One obvious question is, where is the religious Zionist leadership in all this? And the fact that Justice Minister Yaakov Neeman has been maintaining the right to silence is astonishing. Neeman should have used his authority and good name to try to calm matters; instead, he became the subject of abuse during a visit to the Cave of the Patriarchs in Hebron. And this before the inevitable repeat performance with Rabbi Ya’acov Yosef.
After being hailed as a hero, Lior told yeshiva students that evening that he had refused to report for questioning because he believed he had committed no crime. (I hesitate to point out that prisons all over the world are filled with people who believe they have done no wrong. I hope in Lior’s case it doesn’t come to that.) In a press conference, State Attorney Moshe Lador stressed the justice system’s commitment to the rule of law and that the detention order was issued after Lior failed to obey a police summons.
Prime Minister Binyamin Netanyahu issued a statement saying, “The law binds all and all are subject to it.” Similarly, opposition leader and former justice minister Tzipi Livni said that while she didn’t like to see a rabbi taken into custody, the principle of equality before the law must be preserved. “If we lose that foundation, we will lose the source of authority, which is the foundation of our joint lives,” she said.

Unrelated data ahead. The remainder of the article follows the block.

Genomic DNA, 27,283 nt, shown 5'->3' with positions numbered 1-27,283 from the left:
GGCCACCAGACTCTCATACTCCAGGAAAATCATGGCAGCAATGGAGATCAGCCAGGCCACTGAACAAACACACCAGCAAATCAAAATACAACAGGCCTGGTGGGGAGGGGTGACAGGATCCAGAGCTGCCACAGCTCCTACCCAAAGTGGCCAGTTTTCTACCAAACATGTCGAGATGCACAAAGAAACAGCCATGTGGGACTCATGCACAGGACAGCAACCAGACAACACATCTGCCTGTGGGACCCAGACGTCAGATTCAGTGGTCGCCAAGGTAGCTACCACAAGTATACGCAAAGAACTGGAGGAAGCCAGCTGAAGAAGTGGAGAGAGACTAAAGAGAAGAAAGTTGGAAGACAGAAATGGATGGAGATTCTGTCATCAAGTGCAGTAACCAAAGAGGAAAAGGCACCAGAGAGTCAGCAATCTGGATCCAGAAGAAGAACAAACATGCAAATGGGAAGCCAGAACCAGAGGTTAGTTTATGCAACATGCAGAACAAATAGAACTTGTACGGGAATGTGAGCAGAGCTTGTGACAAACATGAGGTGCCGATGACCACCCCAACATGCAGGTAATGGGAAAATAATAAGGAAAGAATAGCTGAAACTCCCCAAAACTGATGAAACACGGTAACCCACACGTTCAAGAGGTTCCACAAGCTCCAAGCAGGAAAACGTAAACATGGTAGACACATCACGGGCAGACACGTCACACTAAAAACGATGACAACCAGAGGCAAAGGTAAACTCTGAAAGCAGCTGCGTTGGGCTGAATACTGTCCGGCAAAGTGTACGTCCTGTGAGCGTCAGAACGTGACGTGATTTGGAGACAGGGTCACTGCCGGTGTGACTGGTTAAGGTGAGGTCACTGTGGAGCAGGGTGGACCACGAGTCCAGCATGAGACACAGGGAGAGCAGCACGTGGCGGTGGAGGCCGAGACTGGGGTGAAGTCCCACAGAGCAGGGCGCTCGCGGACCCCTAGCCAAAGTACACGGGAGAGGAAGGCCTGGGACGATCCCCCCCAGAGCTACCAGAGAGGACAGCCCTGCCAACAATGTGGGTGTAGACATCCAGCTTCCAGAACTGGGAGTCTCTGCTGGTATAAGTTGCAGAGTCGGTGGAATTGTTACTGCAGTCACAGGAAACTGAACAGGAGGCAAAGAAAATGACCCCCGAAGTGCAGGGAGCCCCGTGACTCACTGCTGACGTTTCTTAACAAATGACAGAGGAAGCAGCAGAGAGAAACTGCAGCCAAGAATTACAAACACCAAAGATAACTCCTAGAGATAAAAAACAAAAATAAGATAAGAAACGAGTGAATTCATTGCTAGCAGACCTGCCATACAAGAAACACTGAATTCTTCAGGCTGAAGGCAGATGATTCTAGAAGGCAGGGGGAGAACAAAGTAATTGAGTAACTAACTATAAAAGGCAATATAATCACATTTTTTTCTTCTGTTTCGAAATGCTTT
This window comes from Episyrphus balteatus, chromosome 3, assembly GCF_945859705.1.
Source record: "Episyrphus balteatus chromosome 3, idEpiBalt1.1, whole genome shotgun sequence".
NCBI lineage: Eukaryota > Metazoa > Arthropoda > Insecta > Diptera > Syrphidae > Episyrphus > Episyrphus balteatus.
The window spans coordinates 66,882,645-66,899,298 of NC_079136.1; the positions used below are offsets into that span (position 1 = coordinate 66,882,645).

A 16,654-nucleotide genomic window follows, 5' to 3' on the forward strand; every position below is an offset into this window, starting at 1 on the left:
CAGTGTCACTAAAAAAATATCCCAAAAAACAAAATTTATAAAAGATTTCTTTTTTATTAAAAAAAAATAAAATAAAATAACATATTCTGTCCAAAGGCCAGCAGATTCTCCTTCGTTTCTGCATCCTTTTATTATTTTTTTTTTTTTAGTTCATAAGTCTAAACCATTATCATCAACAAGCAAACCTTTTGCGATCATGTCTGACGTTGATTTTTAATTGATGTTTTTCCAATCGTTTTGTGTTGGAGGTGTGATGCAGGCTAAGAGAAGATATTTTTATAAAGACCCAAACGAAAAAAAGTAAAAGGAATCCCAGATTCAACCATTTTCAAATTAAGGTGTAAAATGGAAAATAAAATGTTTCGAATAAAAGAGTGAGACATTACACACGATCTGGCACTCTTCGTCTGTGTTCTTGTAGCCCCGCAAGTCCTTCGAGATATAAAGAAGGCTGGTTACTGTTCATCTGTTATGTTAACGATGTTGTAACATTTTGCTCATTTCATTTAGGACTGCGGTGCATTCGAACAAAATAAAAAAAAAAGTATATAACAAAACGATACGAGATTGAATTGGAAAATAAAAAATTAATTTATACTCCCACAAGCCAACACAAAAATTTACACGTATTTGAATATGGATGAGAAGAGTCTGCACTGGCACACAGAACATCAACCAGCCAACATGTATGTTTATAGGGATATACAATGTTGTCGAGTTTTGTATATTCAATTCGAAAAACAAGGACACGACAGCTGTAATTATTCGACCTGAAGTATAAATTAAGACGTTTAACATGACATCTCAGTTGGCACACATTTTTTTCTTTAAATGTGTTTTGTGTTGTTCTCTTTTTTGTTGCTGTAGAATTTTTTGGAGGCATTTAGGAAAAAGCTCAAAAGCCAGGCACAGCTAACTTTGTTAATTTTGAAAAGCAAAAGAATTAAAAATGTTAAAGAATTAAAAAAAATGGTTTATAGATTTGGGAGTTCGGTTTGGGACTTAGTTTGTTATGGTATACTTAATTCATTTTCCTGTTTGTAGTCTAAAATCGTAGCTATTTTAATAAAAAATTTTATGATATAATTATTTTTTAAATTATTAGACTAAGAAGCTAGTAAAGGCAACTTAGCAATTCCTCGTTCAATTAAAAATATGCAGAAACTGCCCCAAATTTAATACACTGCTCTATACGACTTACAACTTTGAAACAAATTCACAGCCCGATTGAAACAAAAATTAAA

Interestingly, her father, Eitan Livni, was apparently one of those who argued against Begin’s no-revenge stand in the prestate days not so long ago.
The country is obviously still young, and the divisiveness of the different camps of the early days has not yet disappeared.
Fire off a talkback or an e-mail, but don’t shoot me – I’m only the messenger. My message is that just as we take the external threats to the country seriously, we cannot afford to ignore the inherent existential dangers stemming from a split at home.
The writer is editor of The International Jerusalem Post.